Horror In the Law Schools

Steve likes to highlight ridiculous academic papers; here is one for today. It is titled Get Out: Structural Racism and Academic Terror, and is authored by law professor Renee Nicole Allen of St. Johns University School of Law.

Professor Allen begins by comparing America’s law schools to a horror movie titled “Get Out.”

Released in 2017, Jordan Peele’s critically acclaimed film Get Out explores the horrors of racism. The film’s plot involves the murder and appropriation of Black bodies for the benefit of wealthy, white people. After luring Black people to their country home, a white family uses hypnosis to paralyze victims and send them to the Sunken Place where screams go unheard. Black bodies are auctioned off to the highest bidder; the winner’s brain is transplanted into the prized Black body. Black victims are rendered passengers in their own bodies so that white inhabitants can obtain physical advantages and immortality.

Like Get Out, this article reveals academic horrors that are far too familiar to people of color. In the legal academy, structural racism is the monster, and under the guise of academic freedom, faculty members inflict terror on marginalized people. Black bodies are objectified and colonized in the name of diversity and antiracism. No matter how loud we scream, it remains a Sunken Place. …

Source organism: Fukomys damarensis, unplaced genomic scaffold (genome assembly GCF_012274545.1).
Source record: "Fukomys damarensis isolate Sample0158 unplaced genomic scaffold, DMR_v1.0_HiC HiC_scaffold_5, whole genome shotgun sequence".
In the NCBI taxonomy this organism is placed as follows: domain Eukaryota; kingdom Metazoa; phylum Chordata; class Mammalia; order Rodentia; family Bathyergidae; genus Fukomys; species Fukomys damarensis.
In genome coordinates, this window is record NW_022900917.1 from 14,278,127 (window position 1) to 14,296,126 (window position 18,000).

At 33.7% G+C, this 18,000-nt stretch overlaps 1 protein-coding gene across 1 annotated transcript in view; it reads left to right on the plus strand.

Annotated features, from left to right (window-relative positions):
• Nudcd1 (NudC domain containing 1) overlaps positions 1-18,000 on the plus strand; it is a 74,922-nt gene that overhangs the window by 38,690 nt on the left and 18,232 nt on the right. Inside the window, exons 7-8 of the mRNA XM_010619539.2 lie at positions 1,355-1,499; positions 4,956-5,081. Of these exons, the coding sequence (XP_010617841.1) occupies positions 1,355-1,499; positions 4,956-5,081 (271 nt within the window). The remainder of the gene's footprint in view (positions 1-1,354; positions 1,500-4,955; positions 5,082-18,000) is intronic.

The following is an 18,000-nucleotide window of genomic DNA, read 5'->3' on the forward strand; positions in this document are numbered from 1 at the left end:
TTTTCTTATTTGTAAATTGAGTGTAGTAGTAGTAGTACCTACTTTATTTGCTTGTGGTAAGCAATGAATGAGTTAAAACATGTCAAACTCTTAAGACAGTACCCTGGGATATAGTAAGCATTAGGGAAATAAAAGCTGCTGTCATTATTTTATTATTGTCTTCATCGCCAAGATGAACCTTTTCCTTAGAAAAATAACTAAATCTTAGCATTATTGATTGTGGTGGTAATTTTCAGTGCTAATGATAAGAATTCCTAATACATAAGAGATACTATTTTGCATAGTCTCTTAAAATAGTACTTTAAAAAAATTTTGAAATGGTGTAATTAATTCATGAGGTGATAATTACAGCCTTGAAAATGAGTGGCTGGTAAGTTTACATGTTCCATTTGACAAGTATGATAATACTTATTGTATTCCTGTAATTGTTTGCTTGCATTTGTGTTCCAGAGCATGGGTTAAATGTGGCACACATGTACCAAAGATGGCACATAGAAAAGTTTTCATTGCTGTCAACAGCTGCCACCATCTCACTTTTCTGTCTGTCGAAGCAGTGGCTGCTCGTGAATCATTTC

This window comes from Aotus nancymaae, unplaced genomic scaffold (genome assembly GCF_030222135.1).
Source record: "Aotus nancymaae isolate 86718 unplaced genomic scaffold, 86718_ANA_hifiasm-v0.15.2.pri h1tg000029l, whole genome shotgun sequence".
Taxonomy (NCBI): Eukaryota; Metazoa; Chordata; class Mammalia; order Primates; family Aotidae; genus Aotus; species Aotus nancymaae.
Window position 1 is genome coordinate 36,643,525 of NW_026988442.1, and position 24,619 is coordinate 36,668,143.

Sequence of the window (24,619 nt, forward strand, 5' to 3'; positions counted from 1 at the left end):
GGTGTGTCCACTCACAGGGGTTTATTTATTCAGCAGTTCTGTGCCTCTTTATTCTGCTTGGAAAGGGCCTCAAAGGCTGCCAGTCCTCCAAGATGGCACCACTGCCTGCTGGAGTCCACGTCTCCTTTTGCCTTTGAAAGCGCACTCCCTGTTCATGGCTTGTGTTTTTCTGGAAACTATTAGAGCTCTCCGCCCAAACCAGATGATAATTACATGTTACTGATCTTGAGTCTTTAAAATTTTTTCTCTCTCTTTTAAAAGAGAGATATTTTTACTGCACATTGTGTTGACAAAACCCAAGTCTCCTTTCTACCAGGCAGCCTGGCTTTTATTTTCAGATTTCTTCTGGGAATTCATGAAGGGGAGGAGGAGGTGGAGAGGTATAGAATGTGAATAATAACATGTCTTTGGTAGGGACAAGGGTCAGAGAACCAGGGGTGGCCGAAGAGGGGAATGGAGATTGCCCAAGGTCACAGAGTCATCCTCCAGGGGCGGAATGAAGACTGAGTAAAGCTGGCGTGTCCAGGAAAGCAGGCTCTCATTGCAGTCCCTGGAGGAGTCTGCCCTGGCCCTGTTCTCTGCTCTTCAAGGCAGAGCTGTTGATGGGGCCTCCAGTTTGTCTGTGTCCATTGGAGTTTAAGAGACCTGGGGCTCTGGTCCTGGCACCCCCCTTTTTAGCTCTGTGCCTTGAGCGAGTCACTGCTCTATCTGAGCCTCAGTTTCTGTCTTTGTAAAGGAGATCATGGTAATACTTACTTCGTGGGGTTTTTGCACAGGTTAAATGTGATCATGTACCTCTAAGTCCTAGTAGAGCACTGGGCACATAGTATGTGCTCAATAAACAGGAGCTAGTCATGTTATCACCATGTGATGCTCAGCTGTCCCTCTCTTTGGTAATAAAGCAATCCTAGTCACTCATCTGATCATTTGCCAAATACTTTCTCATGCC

This article explores the relationship between structural racism and academic terror in the legal academy and articulates an effective framework for analyzing academic terrorism.

If being in a law school is, for blacks, the equivalent of finding oneself in a horror movie, a “Sunken Place” where “screams go unheard,” one might assume that Professor Allen has fled the terrorist academy and that her article encourages black students to avoid law school at all costs.

Just kidding.

The article is embedded in full below. It reads like something that was produced by a random cliche generator. Given that Allen claims to expose “academic terrorism,” you might expect some juicy details. But in fact, little or nothing in the way of specifics is forthcoming. As best I can tell, “academic terrorism” in law schools consists of the fact that sometimes one might read a court case where someone used a racial epithet, and the use of the epithet is relevant to the issues under discussion. That doesn’t happen often, perhaps once or twice in a typical law student’s career if at all, unless he or she is specializing in race studies or something of the sort.

My own opinion is that 1) if a case has to do with the fact that someone used a racial epithet, you pretty much have to know what the epithet was to understand the case, and 2) if a person is “terrorized” by reading a racial epithet, that person has no business being a lawyer.

Here is the article; make of it what you can.

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